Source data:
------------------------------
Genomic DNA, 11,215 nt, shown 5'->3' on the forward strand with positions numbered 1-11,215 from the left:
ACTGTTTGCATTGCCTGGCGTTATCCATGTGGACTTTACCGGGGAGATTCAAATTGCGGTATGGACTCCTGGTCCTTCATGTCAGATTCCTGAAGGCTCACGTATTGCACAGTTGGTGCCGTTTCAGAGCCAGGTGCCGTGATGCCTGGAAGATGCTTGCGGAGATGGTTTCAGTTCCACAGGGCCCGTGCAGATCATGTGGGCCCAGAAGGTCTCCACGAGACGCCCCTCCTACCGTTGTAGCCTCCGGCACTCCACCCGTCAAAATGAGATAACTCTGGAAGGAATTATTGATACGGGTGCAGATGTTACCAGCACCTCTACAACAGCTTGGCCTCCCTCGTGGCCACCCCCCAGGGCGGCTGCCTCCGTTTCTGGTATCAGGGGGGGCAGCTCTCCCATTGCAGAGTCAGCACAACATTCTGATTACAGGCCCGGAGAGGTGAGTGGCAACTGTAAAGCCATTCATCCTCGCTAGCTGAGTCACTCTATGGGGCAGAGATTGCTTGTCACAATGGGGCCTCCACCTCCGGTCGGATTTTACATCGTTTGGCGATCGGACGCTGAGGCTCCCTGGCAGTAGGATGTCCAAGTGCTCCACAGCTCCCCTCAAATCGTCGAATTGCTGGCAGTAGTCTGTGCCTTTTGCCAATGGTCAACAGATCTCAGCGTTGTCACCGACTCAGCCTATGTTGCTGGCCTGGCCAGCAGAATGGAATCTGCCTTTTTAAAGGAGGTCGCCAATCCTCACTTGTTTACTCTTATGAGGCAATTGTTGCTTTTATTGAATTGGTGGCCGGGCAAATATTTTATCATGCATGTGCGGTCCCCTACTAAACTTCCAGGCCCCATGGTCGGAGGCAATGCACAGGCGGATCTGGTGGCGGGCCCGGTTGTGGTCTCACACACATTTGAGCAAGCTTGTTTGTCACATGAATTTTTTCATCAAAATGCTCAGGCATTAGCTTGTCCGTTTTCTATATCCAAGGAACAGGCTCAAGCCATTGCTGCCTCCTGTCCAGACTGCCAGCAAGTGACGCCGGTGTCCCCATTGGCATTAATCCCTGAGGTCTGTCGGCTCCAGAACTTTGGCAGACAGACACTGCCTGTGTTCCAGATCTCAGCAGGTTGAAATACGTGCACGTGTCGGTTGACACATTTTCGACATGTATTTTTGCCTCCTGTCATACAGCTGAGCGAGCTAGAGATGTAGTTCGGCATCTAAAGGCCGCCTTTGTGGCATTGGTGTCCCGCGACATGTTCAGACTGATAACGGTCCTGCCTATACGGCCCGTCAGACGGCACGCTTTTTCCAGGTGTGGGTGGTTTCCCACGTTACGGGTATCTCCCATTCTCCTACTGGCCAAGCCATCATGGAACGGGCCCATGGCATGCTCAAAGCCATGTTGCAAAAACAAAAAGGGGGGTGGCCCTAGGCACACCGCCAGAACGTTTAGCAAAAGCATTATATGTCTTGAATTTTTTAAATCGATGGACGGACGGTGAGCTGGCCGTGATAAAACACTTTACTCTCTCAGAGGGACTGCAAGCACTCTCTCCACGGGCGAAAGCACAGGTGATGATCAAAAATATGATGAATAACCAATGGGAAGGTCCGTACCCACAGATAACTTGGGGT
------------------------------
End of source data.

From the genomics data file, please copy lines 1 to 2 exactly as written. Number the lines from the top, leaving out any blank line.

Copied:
Genomic DNA, 11,215 nt, shown 5'->3' on the forward strand with positions numbered 1-11,215 from the left:
ACTGTTTGCATTGCCTGGCGTTATCCATGTGGACTTTACCGGGGAGATTCAAATTGCGGTATGGACTCCTGGTCCTTCATGTCAGATTCCTGAAGGCTCACGTATTGCACAGTTGGTGCCGTTTCAGAGCCAGGTGCCGTGATGCCTGGAAGATGCTTGCGGAGATGGTTTCAGTTCCACAGGGCCCGTGCAGATCATGTGGGCCCAGAAGGTCTCCACGAGACGCCCCTCCTACCGTTGTAGCCTCCGGCACTCCACCCGTCAAAATGAGATAACTCTGGAAGGAATTATTGATACGGGTGCAGATGTTACCAGCACCTCTACAACAGCTTGGCCTCCCTCGTGGCCACCCCCCAGGGCGGCTGCCTCCGTTTCTGGTATCAGGGGGGGCAGCTCTCCCATTGCAGAGTCAGCACAACATTCTGATTACAGGCCCGGAGAGGTGAGTGGCAACTGTAAAGCCATTCATCCTCGCTAGCTGAGTCACTCTATGGGGCAGAGATTGCTTGTCACAATGGGGCCTCCACCTCCGGTCGGATTTTACATCGTTTGGCGATCGGACGCTGAGGCTCCCTGGCAGTAGGATGTCCAAGTGCTCCACAGCTCCCCTCAAATCGTCGAATTGCTGGCAGTAGTCTGTGCCTTTTGCCAATGGTCAACAGATCTCAGCGTTGTCACCGACTCAGCCTATGTTGCTGGCCTGGCCAGCAGAATGGAATCTGCCTTTTTAAAGGAGGTCGCCAATCCTCACTTGTTTACTCTTATGAGGCAATTGTTGCTTTTATTGAATTGGTGGCCGGGCAAATATTTTATCATGCATGTGCGGTCCCCTACTAAACTTCCAGGCCCCATGGTCGGAGGCAATGCACAGGCGGATCTGGTGGCGGGCCCGGTTGTGGTCTCACACACATTTGAGCAAGCTTGTTTGTCACATGAATTTTTTCATCAAAATGCTCAGGCATTAGCTTGTCCGTTTTCTATATCCAAGGAACAGGCTCAAGCCATTGCTGCCTCCTGTCCAGACTGCCAGCAAGTGACGCCGGTGTCCCCATTGGCATTAATCCCTGAGGTCTGTCGGCTCCAGAACTTTGGCAGACAGACACTGCCTGTGTTCCAGATCTCAGCAGGTTGAAATACGTGCACGTGTCGGTTGACACATTTTCGACATGTATTTTTGCCTCCTGTCATACAGCTGAGCGAGCTAGAGATGTAGTTCGGCATCTAAAGGCCGCCTTTGTGGCATTGGTGTCCCGCGACATGTTCAGACTGATAACGGTCCTGCCTATACGGCCCGTCAGACGGCACGCTTTTTCCAGGTGTGGGTGGTTTCCCACGTTACGGGTATCTCCCATTCTCCTACTGGCCAAGCCATCATGGAACGGGCCCATGGCATGCTCAAAGCCATGTTGCAAAAACAAAAAGGGGGGTGGCCCTAGGCACACCGCCAGAACGTTTAGCAAAAGCATTATATGTCTTGAATTTTTTAAATCGATGGACGGACGGTGAGCTGGCCGTGATAAAACACTTTACTCTCTCAGAGGGACTGCAAGCACTCTCTCCACGGGCGAAAGCACAGGTGATGATCAAAAATATGATGAATAACCAATGGGAAGGTCCGTACCCACAGATAACTTGGGGT